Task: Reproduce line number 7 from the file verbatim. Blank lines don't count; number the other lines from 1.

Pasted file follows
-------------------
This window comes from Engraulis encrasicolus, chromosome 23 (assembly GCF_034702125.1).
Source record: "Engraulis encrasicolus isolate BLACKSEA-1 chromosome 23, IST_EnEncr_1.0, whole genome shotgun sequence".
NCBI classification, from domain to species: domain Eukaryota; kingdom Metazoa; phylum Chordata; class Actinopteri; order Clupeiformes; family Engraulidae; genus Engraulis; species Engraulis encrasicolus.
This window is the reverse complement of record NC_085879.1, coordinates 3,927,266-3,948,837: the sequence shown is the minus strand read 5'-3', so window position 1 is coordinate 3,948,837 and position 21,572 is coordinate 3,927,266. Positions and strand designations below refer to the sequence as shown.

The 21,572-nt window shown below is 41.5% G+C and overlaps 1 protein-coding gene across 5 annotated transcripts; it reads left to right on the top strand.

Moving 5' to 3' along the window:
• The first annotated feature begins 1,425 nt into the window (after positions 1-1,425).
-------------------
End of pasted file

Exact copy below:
• The first annotated feature begins 1,425 nt into the window (after positions 1-1,425).